The town of Marinaleda, often called Spain's "communist utopia," is proof that an economy built on mutual aid is possible.
His new book, "What Then Must We Do?" imagines how a new economic system might actually emerge, from the bottom up, in the next few decades.
New York City's newly approved budget allocates $1.2 million for developing and supporting worker-owned cooperative businesses.
Activists built support for the ordinance by demonstrating that it would reduce poverty in the city.
Farah Tanis learned that, of the women in poverty she worked with, 9 out of 10 had experienced violence—so she started a bartering network to help them survive.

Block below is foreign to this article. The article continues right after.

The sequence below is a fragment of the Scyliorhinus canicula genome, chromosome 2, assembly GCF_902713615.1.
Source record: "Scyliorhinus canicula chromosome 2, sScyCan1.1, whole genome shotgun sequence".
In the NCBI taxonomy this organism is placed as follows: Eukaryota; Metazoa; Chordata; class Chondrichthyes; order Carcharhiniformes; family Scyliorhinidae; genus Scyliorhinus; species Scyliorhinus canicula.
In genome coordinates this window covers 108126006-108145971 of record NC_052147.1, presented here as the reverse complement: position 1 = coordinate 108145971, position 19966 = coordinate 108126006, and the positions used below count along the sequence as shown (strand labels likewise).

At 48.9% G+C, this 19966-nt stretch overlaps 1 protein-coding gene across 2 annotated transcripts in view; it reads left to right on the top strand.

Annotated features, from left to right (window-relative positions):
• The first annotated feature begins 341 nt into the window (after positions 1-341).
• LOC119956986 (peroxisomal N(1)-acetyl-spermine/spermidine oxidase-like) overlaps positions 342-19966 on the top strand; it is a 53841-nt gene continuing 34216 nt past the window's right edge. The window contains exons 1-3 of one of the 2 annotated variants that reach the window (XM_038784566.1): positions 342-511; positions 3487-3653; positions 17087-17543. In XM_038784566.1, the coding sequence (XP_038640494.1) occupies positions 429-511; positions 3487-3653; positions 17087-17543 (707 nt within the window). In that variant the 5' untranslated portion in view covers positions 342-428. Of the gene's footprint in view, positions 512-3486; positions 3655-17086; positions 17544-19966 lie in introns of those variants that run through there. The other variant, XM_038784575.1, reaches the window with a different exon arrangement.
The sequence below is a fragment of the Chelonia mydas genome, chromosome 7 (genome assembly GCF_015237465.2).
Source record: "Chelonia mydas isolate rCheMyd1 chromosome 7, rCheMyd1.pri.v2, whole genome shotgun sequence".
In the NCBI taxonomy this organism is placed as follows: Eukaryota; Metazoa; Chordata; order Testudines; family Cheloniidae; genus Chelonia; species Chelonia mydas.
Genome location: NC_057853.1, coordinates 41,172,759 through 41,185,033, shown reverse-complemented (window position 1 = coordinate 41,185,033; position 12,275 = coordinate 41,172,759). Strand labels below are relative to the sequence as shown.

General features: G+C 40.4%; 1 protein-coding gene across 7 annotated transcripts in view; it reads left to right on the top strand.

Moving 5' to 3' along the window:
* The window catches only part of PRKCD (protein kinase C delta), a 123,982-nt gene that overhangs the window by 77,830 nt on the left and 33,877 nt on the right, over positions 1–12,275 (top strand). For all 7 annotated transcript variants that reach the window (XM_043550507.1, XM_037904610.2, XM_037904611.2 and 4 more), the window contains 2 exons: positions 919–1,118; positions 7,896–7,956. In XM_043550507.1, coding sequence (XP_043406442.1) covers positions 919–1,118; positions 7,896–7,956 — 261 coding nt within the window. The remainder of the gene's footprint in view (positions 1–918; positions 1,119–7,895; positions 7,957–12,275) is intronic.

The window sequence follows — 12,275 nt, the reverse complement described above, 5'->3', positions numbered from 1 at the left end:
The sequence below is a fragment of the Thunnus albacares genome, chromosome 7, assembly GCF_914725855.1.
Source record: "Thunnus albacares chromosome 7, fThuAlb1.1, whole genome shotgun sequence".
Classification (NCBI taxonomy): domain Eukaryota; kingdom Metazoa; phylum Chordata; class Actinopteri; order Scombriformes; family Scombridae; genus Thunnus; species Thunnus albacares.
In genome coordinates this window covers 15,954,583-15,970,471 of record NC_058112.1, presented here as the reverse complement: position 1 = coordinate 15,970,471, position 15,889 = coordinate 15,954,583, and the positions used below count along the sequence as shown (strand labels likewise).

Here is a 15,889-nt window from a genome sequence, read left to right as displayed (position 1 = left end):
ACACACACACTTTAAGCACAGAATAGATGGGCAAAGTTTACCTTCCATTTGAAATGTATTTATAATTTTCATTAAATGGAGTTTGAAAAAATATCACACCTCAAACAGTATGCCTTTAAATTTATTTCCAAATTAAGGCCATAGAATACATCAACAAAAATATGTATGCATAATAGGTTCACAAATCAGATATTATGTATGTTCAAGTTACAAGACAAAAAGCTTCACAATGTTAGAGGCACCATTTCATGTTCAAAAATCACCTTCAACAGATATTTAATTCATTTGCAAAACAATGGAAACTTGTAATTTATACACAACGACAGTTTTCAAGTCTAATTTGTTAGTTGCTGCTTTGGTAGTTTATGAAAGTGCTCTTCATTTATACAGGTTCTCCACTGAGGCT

Three months after the death of Jackson's radical mayor, the city's residents are working to make his vision of cooperative economics a reality.
The popularity of Piketty’s book should be a wake-up call for politicians. If inequality sells in the stores, it will sell at the polls as well.
We pored through a debt-resistance manual created by former Occupiers to bring you these practical tips.
Making Social Security solvent in the long run isn't that hard. But who should bear the cost?
The European Commission expects a tiny tax on financial transactions to raise an estimated $42 billion per year while discouraging purely speculative short-term trading.
The initiative also prohibits the city from purchasing Walmart bonds in the future.
"Pretty soon they're using it to travel downtown and expand their understanding of the community they live in."